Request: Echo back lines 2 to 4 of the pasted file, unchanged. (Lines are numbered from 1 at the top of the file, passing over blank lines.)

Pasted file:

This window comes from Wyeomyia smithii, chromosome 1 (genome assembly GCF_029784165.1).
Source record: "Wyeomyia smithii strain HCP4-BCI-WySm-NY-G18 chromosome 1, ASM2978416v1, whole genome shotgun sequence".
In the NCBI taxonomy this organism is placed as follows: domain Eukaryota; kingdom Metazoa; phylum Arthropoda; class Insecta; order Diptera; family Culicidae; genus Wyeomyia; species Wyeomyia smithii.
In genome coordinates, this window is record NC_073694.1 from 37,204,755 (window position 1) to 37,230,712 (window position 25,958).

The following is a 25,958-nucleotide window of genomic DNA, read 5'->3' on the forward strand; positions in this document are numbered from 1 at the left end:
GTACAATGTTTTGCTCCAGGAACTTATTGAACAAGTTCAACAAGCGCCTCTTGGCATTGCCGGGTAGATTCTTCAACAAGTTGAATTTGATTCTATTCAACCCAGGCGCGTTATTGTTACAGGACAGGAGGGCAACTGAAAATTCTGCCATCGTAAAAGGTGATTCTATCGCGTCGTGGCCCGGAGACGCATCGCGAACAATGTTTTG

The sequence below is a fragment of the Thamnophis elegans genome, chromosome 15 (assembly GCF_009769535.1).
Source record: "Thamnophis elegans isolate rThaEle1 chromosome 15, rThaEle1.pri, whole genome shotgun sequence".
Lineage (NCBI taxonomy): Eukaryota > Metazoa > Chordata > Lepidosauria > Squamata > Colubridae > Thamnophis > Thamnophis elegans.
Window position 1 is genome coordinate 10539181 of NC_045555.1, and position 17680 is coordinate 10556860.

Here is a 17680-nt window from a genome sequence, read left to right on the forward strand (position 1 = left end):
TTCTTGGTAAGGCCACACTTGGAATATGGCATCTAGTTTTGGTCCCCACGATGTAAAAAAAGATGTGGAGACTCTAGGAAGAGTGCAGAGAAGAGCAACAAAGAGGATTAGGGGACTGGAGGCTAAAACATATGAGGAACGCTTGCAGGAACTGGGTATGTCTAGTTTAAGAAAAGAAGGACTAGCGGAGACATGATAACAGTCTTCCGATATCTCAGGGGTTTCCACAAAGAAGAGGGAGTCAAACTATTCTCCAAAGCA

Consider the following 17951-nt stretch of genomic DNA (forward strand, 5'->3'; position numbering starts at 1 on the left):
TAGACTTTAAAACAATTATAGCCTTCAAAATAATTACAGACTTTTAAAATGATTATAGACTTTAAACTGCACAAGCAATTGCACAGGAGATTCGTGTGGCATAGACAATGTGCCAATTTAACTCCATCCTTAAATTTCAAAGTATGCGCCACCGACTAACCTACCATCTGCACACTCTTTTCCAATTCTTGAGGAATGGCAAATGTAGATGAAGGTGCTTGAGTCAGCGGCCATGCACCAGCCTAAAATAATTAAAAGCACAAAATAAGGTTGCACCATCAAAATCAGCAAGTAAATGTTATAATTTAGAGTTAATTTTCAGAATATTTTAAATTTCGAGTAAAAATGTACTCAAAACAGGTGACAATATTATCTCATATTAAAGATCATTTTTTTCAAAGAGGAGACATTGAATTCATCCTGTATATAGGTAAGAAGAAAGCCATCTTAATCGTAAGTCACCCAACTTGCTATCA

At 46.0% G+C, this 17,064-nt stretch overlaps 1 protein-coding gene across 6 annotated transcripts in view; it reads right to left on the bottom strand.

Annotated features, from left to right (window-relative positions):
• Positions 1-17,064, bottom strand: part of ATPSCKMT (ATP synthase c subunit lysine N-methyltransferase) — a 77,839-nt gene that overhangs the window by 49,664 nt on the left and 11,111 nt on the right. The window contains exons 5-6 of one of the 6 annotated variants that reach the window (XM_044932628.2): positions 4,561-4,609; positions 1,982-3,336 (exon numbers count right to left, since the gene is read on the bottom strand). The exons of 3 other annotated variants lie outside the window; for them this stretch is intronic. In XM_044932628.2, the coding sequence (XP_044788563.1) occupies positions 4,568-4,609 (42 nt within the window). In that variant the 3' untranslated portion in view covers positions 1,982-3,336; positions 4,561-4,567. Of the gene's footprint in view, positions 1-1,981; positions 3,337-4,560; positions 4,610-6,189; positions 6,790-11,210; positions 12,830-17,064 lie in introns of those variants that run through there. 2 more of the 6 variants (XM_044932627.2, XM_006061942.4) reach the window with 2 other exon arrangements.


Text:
Source record: "Wyeomyia smithii strain HCP4-BCI-WySm-NY-G18 chromosome 1, ASM2978416v1, whole genome shotgun sequence".
In the NCBI taxonomy this organism is placed as follows: domain Eukaryota; kingdom Metazoa; phylum Arthropoda; class Insecta; order Diptera; family Culicidae; genus Wyeomyia; species Wyeomyia smithii.
In genome coordinates, this window is record NC_073694.1 from 37,204,755 (window position 1) to 37,230,712 (window position 25,958).